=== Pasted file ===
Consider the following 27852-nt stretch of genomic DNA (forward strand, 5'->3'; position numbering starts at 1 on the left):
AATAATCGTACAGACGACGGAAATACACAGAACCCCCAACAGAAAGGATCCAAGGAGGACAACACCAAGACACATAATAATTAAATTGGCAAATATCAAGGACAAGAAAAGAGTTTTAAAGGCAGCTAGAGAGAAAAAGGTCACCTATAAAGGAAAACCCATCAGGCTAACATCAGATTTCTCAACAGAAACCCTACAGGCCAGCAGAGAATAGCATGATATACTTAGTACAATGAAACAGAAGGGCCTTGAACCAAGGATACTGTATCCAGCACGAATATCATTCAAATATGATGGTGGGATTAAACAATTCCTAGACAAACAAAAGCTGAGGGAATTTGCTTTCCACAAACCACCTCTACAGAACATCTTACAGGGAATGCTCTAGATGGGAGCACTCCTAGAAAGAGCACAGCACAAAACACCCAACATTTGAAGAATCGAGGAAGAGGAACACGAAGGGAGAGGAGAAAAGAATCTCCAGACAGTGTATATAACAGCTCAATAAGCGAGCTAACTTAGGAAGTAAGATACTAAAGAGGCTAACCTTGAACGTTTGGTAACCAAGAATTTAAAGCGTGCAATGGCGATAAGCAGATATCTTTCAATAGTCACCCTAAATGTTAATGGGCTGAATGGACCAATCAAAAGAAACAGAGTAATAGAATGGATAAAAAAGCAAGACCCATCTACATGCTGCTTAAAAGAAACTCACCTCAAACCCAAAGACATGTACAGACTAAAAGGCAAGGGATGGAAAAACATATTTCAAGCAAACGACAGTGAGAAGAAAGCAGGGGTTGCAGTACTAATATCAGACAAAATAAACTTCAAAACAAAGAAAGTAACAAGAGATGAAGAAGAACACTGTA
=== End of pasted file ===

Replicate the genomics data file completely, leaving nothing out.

Consider the following 27852-nt stretch of genomic DNA (forward strand, 5'->3'; position numbering starts at 1 on the left):
AATAATCGTACAGACGACGGAAATACACAGAACCCCCAACAGAAAGGATCCAAGGAGGACAACACCAAGACACATAATAATTAAATTGGCAAATATCAAGGACAAGAAAAGAGTTTTAAAGGCAGCTAGAGAGAAAAAGGTCACCTATAAAGGAAAACCCATCAGGCTAACATCAGATTTCTCAACAGAAACCCTACAGGCCAGCAGAGAATAGCATGATATACTTAGTACAATGAAACAGAAGGGCCTTGAACCAAGGATACTGTATCCAGCACGAATATCATTCAAATATGATGGTGGGATTAAACAATTCCTAGACAAACAAAAGCTGAGGGAATTTGCTTTCCACAAACCACCTCTACAGAACATCTTACAGGGAATGCTCTAGATGGGAGCACTCCTAGAAAGAGCACAGCACAAAACACCCAACATTTGAAGAATCGAGGAAGAGGAACACGAAGGGAGAGGAGAAAAGAATCTCCAGACAGTGTATATAACAGCTCAATAAGCGAGCTAACTTAGGAAGTAAGATACTAAAGAGGCTAACCTTGAACGTTTGGTAACCAAGAATTTAAAGCGTGCAATGGCGATAAGCAGATATCTTTCAATAGTCACCCTAAATGTTAATGGGCTGAATGGACCAATCAAAAGAAACAGAGTAATAGAATGGATAAAAAAGCAAGACCCATCTACATGCTGCTTAAAAGAAACTCACCTCAAACCCAAAGACATGTACAGACTAAAAGGCAAGGGATGGAAAAACATATTTCAAGCAAACGACAGTGAGAAGAAAGCAGGGGTTGCAGTACTAATATCAGACAAAATAAACTTCAAAACAAAGAAAGTAACAAGAGATGAAGAAGAACACTGTA